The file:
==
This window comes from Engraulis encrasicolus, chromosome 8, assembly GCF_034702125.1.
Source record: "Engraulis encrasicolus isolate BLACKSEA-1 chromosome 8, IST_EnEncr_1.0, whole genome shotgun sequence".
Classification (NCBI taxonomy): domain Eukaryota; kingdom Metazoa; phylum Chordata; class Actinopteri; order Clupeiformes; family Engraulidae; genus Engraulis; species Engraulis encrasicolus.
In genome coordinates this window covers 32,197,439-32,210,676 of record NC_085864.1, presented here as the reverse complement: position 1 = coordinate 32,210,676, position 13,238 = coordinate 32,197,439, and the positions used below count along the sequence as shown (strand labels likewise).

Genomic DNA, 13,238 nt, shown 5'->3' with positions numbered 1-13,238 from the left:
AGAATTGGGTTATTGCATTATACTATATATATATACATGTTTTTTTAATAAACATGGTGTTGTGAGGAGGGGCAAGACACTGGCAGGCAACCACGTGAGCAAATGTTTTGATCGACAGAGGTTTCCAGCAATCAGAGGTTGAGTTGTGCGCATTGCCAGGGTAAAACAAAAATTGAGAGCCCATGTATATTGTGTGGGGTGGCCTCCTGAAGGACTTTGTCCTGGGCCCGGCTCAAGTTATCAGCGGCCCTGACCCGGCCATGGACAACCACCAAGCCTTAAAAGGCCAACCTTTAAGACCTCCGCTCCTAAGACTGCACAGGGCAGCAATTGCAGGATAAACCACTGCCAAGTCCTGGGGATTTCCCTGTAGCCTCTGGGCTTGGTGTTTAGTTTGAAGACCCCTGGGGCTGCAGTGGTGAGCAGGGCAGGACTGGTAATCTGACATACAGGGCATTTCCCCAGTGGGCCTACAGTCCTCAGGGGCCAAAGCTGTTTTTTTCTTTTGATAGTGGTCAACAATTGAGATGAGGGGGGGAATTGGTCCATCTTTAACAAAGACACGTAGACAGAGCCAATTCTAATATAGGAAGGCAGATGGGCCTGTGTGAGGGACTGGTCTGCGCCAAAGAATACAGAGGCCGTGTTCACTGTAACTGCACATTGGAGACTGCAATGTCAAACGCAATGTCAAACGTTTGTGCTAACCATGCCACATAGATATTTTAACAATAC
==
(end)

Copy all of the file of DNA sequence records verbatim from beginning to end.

This window comes from Engraulis encrasicolus, chromosome 8, assembly GCF_034702125.1.
Source record: "Engraulis encrasicolus isolate BLACKSEA-1 chromosome 8, IST_EnEncr_1.0, whole genome shotgun sequence".
Classification (NCBI taxonomy): domain Eukaryota; kingdom Metazoa; phylum Chordata; class Actinopteri; order Clupeiformes; family Engraulidae; genus Engraulis; species Engraulis encrasicolus.
In genome coordinates this window covers 32,197,439-32,210,676 of record NC_085864.1, presented here as the reverse complement: position 1 = coordinate 32,210,676, position 13,238 = coordinate 32,197,439, and the positions used below count along the sequence as shown (strand labels likewise).

Genomic DNA, 13,238 nt, shown 5'->3' with positions numbered 1-13,238 from the left:
AGAATTGGGTTATTGCATTATACTATATATATATACATGTTTTTTTAATAAACATGGTGTTGTGAGGAGGGGCAAGACACTGGCAGGCAACCACGTGAGCAAATGTTTTGATCGACAGAGGTTTCCAGCAATCAGAGGTTGAGTTGTGCGCATTGCCAGGGTAAAACAAAAATTGAGAGCCCATGTATATTGTGTGGGGTGGCCTCCTGAAGGACTTTGTCCTGGGCCCGGCTCAAGTTATCAGCGGCCCTGACCCGGCCATGGACAACCACCAAGCCTTAAAAGGCCAACCTTTAAGACCTCCGCTCCTAAGACTGCACAGGGCAGCAATTGCAGGATAAACCACTGCCAAGTCCTGGGGATTTCCCTGTAGCCTCTGGGCTTGGTGTTTAGTTTGAAGACCCCTGGGGCTGCAGTGGTGAGCAGGGCAGGACTGGTAATCTGACATACAGGGCATTTCCCCAGTGGGCCTACAGTCCTCAGGGGCCAAAGCTGTTTTTTTCTTTTGATAGTGGTCAACAATTGAGATGAGGGGGGGAATTGGTCCATCTTTAACAAAGACACGTAGACAGAGCCAATTCTAATATAGGAAGGCAGATGGGCCTGTGTGAGGGACTGGTCTGCGCCAAAGAATACAGAGGCCGTGTTCACTGTAACTGCACATTGGAGACTGCAATGTCAAACGCAATGTCAAACGTTTGTGCTAACCATGCCACATAGATATTTTAACAATAC